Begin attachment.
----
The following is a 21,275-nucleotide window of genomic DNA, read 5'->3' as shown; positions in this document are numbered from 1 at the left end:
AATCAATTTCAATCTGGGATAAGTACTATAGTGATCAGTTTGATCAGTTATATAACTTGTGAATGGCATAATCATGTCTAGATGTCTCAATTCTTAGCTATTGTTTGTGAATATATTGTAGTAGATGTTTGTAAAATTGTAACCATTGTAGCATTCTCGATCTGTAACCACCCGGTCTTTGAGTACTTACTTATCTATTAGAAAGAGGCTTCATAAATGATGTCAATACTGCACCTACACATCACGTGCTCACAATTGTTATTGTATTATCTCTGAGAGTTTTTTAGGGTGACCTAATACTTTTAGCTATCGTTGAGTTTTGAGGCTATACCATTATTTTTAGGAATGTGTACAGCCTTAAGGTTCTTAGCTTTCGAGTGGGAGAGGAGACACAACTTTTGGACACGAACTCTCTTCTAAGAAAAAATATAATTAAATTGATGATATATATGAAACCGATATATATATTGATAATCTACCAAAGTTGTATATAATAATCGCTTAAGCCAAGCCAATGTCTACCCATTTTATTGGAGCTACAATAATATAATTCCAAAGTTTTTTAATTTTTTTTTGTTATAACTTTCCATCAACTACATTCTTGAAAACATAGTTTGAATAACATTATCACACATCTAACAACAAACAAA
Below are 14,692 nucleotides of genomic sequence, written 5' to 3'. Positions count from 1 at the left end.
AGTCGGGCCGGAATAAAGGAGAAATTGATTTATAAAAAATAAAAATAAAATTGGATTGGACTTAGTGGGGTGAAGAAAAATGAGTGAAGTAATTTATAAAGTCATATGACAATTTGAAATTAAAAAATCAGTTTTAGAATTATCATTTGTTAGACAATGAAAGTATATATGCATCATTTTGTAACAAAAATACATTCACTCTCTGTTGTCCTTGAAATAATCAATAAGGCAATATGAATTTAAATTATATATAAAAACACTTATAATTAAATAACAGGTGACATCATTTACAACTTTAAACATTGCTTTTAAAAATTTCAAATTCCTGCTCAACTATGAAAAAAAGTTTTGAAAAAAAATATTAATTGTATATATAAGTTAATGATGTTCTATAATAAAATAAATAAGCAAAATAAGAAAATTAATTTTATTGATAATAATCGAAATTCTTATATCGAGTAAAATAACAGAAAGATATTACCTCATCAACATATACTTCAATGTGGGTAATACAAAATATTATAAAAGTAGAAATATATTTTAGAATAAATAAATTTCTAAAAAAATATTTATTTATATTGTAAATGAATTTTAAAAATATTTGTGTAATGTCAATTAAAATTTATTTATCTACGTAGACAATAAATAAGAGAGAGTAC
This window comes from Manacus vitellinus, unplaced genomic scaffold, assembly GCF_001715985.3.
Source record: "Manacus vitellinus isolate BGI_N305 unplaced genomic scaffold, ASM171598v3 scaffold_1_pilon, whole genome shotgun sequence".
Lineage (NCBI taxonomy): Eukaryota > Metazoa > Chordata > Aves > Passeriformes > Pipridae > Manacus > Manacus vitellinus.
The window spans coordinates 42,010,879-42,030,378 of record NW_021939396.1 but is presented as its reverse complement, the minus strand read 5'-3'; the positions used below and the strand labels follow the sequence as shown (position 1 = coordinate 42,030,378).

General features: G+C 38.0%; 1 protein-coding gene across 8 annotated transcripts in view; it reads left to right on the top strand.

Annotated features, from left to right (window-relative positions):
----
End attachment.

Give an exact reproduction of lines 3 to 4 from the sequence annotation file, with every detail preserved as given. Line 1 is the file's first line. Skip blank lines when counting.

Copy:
Below are 14,692 nucleotides of genomic sequence, written 5' to 3'. Positions count from 1 at the left end.
AGTCGGGCCGGAATAAAGGAGAAATTGATTTATAAAAAATAAAAATAAAATTGGATTGGACTTAGTGGGGTGAAGAAAAATGAGTGAAGTAATTTATAAAGTCATATGACAATTTGAAATTAAAAAATCAGTTTTAGAATTATCATTTGTTAGACAATGAAAGTATATATGCATCATTTTGTAACAAAAATACATTCACTCTCTGTTGTCCTTGAAATAATCAATAAGGCAATATGAATTTAAATTATATATAAAAACACTTATAATTAAATAACAGGTGACATCATTTACAACTTTAAACATTGCTTTTAAAAATTTCAAATTCCTGCTCAACTATGAAAAAAAGTTTTGAAAAAAAATATTAATTGTATATATAAGTTAATGATGTTCTATAATAAAATAAATAAGCAAAATAAGAAAATTAATTTTATTGATAATAATCGAAATTCTTATATCGAGTAAAATAACAGAAAGATATTACCTCATCAACATATACTTCAATGTGGGTAATACAAAATATTATAAAAGTAGAAATATATTTTAGAATAAATAAATTTCTAAAAAAATATTTATTTATATTGTAAATGAATTTTAAAAATATTTGTGTAATGTCAATTAAAATTTATTTATCTACGTAGACAATAAATAAGAGAGAGTAC